It seems that Harvard Medical School has recently realized that history is far from politically correct as the president has carried out her plan to remove portraits of former department heads from the school’s halls. The reason given for the removal is that all thirty-one portraits portray men. Furthermore, only one (a doctor of Chinese origin) is from an ethnic minority while the other men are white.
Harvard Medical School president Dr. Betsy Nabel recently commented that she has thought about moving the portraits for years in order to create a more accommodating environment for women students and people of color. In her mind, prominently displaying images of only white men could make students feel uncomfortable. However, the one question that no one has thought to ask is whether students who can’t handle looking at white men are really cut out to handle more difficult tasks such as urology, proctology, pathology or performing a routine autopsy. Medicine is not a field for the faint of heart, and focusing on visual microaggressions isn’t going to prepare future doctors to do their job.
Furthermore, as a current Harvard Medical School student who is both a woman and from a racial minority accurately noted, taking down portraits doesn’t really change anything. The past is set in stone, and it’s impossible to change the names and identities of people who in fact contributed greatly to the world of modern medicine.
Some of the heroes of the past who have had their portraits removed simply because they are white include Dr. Harvey Cushing, the father of neurosurgery; Benjamin Waterhouse, one of the three founders of Harvard Medical School and the person who first introduced the smallpox vaccine into the United States; Oliver Wendell Holmes, who was not only an HMS dean but also a famous physician and anatomist, and Dr. Henry Christian, the school’s first chief of medicine.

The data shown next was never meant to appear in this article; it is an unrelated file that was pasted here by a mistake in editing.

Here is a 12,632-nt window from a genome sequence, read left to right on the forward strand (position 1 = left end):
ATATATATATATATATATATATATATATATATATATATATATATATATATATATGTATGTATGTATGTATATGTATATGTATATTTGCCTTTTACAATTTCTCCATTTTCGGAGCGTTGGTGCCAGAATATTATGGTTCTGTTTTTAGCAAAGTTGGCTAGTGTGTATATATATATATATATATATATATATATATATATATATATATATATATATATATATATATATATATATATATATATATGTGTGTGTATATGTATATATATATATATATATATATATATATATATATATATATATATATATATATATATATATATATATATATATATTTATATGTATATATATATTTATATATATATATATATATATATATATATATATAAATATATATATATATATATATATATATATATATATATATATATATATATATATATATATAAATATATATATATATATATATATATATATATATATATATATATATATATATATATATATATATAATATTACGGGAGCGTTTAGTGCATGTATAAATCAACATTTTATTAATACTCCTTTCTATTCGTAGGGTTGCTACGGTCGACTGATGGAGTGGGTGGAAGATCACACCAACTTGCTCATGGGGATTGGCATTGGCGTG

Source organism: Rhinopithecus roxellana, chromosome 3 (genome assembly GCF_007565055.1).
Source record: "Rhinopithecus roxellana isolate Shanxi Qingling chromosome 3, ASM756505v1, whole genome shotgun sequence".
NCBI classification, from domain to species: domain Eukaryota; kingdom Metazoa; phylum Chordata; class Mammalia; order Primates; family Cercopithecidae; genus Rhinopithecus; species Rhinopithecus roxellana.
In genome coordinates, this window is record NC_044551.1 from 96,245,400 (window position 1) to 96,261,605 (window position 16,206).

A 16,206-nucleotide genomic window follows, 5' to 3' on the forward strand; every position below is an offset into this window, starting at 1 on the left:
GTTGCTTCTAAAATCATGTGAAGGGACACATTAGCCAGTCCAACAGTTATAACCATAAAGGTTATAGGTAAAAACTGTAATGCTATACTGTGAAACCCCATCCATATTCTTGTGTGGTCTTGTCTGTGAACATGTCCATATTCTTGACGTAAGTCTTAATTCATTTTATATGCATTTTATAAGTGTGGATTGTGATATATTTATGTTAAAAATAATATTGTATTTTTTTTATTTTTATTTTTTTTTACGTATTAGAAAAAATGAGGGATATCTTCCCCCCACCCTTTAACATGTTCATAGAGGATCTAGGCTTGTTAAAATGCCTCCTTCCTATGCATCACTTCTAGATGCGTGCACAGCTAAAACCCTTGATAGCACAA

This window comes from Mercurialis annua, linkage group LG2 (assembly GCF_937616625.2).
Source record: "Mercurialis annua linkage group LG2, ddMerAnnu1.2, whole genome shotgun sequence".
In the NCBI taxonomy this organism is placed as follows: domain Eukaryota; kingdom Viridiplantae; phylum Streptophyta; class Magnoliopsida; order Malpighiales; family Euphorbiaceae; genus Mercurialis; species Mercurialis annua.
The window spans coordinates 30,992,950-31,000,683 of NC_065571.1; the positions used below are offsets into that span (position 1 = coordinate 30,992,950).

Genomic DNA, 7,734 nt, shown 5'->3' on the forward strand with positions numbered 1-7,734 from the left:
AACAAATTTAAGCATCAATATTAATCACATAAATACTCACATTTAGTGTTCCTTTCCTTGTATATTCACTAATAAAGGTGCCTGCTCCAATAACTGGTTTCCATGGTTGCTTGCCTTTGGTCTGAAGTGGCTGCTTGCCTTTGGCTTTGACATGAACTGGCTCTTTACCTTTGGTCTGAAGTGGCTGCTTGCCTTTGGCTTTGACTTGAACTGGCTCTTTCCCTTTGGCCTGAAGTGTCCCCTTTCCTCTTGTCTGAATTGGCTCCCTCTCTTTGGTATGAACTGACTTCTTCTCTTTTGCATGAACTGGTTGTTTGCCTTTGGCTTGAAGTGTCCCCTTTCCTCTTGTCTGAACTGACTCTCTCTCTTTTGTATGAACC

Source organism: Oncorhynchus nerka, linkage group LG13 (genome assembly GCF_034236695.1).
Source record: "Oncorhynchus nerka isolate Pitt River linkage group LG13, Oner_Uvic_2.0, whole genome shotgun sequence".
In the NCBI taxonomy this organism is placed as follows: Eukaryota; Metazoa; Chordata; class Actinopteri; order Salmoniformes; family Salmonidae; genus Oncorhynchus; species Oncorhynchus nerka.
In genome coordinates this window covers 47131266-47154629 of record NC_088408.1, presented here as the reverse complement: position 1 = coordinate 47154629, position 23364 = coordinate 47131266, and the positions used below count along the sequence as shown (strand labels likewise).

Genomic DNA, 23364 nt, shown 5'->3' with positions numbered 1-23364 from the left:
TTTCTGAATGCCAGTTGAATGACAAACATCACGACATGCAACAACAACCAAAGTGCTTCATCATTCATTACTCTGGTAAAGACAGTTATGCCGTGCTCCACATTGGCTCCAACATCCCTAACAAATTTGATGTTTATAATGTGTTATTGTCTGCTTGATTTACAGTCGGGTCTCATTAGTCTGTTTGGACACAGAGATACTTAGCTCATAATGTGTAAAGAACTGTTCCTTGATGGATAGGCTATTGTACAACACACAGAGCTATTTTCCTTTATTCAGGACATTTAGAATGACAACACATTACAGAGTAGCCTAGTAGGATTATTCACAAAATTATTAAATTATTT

While the school’s current plan is to distribute the paintings throughout the campus and then add new paintings featuring doctors from a more diverse background, one has to wonder how the school will choose new portraits. Will there be racial quotas? What if a medical professional who makes great strides in medicine in the future happens to be a white male? Would his portrait be excluded in favor of someone who accomplished less but happens to be female and/or from an ethnic background?
It is worth noting that Harvard is already facing a lawsuit over its questionable admission policies that exclude smart, studious students of Asian origin in favor of maintaining a “diversified” campus. It would seem that this alone would cause administrators to question its overt focus on diversification rather than put an even higher priority on it.
It’s true that American history includes a great deal of racism. As liberal activists like to point out, Harvard Medical School does feature many portraits, statues and plaques of people who were not only white, but also racist by modern standards. However, the fact also remains that many of these same people were famous doctors and medical professionals whose contributions to the field of medicine have benefited men and women from all walks of life. Others were wealthy men who made large donations to the school so that it could continue its important mission. Changing building names, adding new statues and taking down portraits isn’t going to change what happened many decades ago, and it certainly won’t empower the school’s current and future students to be the best they can be in their fields.
While erasing the past in favor of creating a more politically correct future is a popular concept among the same people who also believe in the paramount importance of creating safe spaces and policing microaggressions, the fact is that some of the world’s most brutal dictators also believed in erasing the past in order to create what they viewed as a “better society”.
Pol Pot, Mao Zedong, Joseph Stalin and other tyrants also believed that purging the past to fit their present narrative was the best way to create the future they desired. Unfortunately, their efforts only resulted in oppression and lack of freedom for everyone, not only the designated “hated class”. Those who want to change the future are likely to find that the best way to do so is to openly and honestly admit that many great doctors in the past were far from perfect, and then look for ways to bring about positive change today.
~ Conservative Zone